Either despite or because of his strong Catholicism, one of Scorsese’s many talents is telling stories with a nihilistic bent. Think about Taxi Driver, in which the violent tendencies of lunatic loner Travis Bickle (Robert De Niro) ultimately make him a hero (I know some people think the last ten minutes of Taxi Driver is all Bickle’s fantasy as he’s dying after a gunfight, but there’s really nothing in the text of the film to support this theory); or Cape Fear, where evil is theoretically vanquished, but not without leaving permanent scars on the family that stared it down; or Goodfellas, at the end of which the protagonist, Henry Hill (Ray Liotta), is not grateful to have escaped the mafia with his life under the protection of the witness protection program, but is upset that, having once been the guy who can cut the line at the Copa, is now “an average nobody” who has “to wait around like everyone else… like a schnook.” And The Depahted is nothing if not nihilistic.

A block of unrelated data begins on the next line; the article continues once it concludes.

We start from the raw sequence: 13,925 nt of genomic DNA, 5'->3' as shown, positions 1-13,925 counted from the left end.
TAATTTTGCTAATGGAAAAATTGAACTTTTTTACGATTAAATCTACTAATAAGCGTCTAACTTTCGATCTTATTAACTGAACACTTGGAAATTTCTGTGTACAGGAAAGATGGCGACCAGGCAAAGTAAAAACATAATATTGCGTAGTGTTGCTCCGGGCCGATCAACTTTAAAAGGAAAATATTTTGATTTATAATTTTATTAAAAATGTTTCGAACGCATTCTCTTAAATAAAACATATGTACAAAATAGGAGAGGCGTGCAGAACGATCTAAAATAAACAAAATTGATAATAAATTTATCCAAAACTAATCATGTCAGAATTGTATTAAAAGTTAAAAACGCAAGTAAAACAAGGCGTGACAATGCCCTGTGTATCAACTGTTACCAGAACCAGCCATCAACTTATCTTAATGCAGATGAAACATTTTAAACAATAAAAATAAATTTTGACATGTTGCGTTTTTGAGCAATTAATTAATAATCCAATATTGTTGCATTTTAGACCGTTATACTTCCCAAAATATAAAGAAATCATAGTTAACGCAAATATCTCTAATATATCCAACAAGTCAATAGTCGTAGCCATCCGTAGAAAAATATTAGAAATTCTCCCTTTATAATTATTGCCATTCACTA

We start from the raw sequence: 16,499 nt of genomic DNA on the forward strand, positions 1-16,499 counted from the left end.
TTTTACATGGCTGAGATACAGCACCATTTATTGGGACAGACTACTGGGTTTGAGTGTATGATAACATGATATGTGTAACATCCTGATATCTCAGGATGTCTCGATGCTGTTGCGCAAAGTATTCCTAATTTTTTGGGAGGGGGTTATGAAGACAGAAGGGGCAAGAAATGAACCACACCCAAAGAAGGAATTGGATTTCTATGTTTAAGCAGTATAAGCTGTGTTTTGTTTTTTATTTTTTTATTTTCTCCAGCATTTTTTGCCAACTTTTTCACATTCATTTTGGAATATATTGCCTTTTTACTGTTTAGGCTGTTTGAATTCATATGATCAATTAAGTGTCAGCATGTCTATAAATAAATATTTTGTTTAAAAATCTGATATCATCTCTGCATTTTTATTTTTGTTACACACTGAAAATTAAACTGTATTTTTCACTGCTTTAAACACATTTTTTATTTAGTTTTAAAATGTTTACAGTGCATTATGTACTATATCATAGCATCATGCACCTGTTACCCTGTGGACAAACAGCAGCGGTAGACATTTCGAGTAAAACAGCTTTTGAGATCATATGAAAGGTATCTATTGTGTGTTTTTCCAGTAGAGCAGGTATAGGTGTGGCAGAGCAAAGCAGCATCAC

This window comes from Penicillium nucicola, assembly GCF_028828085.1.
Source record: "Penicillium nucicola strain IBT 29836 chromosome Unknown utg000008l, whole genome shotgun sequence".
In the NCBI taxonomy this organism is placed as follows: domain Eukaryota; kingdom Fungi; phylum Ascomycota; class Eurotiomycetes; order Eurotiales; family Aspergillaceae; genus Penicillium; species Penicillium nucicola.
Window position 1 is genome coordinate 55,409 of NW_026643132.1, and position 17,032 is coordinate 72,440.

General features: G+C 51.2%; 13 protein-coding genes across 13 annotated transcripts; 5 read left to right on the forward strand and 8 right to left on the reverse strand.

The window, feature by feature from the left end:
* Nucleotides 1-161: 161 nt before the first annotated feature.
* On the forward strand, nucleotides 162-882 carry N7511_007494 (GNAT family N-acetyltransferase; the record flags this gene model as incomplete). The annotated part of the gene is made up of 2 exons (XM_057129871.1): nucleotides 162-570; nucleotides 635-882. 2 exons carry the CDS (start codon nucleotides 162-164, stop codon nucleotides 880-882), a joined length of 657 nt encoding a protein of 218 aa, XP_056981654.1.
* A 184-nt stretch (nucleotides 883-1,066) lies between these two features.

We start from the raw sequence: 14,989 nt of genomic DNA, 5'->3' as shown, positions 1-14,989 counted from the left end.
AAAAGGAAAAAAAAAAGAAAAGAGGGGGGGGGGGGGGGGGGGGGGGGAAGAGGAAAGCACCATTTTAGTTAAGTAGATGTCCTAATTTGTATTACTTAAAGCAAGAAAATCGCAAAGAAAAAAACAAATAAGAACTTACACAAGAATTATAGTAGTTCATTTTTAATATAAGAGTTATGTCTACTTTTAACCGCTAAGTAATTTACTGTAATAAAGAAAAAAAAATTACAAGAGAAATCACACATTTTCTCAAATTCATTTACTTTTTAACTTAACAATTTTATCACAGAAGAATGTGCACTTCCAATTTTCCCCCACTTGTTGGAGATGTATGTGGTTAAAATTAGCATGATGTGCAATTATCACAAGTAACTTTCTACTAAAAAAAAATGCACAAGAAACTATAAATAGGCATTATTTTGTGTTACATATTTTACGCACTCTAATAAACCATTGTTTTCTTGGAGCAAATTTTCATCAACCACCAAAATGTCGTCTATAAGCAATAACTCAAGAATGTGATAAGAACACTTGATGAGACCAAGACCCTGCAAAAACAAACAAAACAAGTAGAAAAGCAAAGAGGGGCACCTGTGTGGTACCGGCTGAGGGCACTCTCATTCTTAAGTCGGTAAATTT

During the film’s opening montage, the sociopathic, homicidal gangster Frank Costello (a truly menacing Jack Nicholson, giving his last great performance before he retired in 2010) tells us that when he was a kid, “they would say we can become cops, or criminals. Today, what I'm saying to you is this: when you're facing a loaded gun, what's the difference?” This question is at the heart of the narrative, and the answers at which it arrives are less-than-reassuring.